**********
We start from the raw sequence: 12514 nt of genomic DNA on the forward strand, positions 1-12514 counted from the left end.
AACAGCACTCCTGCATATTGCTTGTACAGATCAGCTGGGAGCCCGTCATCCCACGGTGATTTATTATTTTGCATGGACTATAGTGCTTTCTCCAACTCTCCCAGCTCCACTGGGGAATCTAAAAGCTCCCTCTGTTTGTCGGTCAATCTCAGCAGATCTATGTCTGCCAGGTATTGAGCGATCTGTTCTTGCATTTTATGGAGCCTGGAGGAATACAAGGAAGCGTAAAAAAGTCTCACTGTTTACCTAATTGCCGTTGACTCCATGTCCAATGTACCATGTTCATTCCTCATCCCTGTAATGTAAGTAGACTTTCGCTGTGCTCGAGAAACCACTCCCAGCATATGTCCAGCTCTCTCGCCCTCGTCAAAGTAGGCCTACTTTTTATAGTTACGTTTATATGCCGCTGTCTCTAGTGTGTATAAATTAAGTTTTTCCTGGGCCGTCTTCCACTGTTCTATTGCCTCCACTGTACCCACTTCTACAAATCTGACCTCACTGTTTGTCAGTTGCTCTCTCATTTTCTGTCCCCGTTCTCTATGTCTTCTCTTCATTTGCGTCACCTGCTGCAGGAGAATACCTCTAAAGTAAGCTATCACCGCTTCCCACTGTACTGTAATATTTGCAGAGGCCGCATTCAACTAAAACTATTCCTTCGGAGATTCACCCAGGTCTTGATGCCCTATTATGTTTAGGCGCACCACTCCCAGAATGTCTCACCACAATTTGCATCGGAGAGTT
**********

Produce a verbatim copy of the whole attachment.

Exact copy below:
We start from the raw sequence: 12514 nt of genomic DNA on the forward strand, positions 1-12514 counted from the left end.
AACAGCACTCCTGCATATTGCTTGTACAGATCAGCTGGGAGCCCGTCATCCCACGGTGATTTATTATTTTGCATGGACTATAGTGCTTTCTCCAACTCTCCCAGCTCCACTGGGGAATCTAAAAGCTCCCTCTGTTTGTCGGTCAATCTCAGCAGATCTATGTCTGCCAGGTATTGAGCGATCTGTTCTTGCATTTTATGGAGCCTGGAGGAATACAAGGAAGCGTAAAAAAGTCTCACTGTTTACCTAATTGCCGTTGACTCCATGTCCAATGTACCATGTTCATTCCTCATCCCTGTAATGTAAGTAGACTTTCGCTGTGCTCGAGAAACCACTCCCAGCATATGTCCAGCTCTCTCGCCCTCGTCAAAGTAGGCCTACTTTTTATAGTTACGTTTATATGCCGCTGTCTCTAGTGTGTATAAATTAAGTTTTTCCTGGGCCGTCTTCCACTGTTCTATTGCCTCCACTGTACCCACTTCTACAAATCTGACCTCACTGTTTGTCAGTTGCTCTCTCATTTTCTGTCCCCGTTCTCTATGTCTTCTCTTCATTTGCGTCACCTGCTGCAGGAGAATACCTCTAAAGTAAGCTATCACCGCTTCCCACTGTACTGTAATATTTGCAGAGGCCGCATTCAACTAAAACTATTCCTTCGGAGATTCACCCAGGTCTTGATGCCCTATTATGTTTAGGCGCACCACTCCCAGAATGTCTCACCACAATTTGCATCGGAGAGTT